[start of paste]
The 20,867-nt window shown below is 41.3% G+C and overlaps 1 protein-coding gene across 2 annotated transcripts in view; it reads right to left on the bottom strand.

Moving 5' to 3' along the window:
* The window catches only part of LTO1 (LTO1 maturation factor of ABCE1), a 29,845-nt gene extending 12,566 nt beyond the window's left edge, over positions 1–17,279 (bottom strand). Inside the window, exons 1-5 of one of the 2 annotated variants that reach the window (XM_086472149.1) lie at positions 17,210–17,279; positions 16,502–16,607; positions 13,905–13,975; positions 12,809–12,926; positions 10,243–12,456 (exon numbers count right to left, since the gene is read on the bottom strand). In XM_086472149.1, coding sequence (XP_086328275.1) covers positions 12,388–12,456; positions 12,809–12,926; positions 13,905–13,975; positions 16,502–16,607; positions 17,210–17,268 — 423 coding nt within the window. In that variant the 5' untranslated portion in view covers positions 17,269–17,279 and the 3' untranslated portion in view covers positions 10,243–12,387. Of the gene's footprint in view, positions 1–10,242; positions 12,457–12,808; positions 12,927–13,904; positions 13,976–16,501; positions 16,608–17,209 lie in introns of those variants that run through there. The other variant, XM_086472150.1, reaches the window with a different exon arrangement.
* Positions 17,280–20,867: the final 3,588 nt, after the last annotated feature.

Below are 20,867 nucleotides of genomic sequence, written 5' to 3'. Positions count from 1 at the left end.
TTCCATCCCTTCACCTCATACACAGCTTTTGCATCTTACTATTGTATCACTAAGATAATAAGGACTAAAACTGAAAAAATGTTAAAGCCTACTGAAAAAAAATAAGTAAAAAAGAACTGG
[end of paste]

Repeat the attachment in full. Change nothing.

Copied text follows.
The 20,867-nt window shown below is 41.3% G+C and overlaps 1 protein-coding gene across 2 annotated transcripts in view; it reads right to left on the bottom strand.

Moving 5' to 3' along the window:
* The window catches only part of LTO1 (LTO1 maturation factor of ABCE1), a 29,845-nt gene extending 12,566 nt beyond the window's left edge, over positions 1–17,279 (bottom strand). Inside the window, exons 1-5 of one of the 2 annotated variants that reach the window (XM_086472149.1) lie at positions 17,210–17,279; positions 16,502–16,607; positions 13,905–13,975; positions 12,809–12,926; positions 10,243–12,456 (exon numbers count right to left, since the gene is read on the bottom strand). In XM_086472149.1, coding sequence (XP_086328275.1) covers positions 12,388–12,456; positions 12,809–12,926; positions 13,905–13,975; positions 16,502–16,607; positions 17,210–17,268 — 423 coding nt within the window. In that variant the 5' untranslated portion in view covers positions 17,269–17,279 and the 3' untranslated portion in view covers positions 10,243–12,387. Of the gene's footprint in view, positions 1–10,242; positions 12,457–12,808; positions 12,927–13,904; positions 13,976–16,501; positions 16,608–17,209 lie in introns of those variants that run through there. The other variant, XM_086472150.1, reaches the window with a different exon arrangement.
* Positions 17,280–20,867: the final 3,588 nt, after the last annotated feature.

Below are 20,867 nucleotides of genomic sequence, written 5' to 3'. Positions count from 1 at the left end.
TTCCATCCCTTCACCTCATACACAGCTTTTGCATCTTACTATTGTATCACTAAGATAATAAGGACTAAAACTGAAAAAATGTTAAAGCCTACTGAAAAAAAATAAGTAAAAAAGAACTGG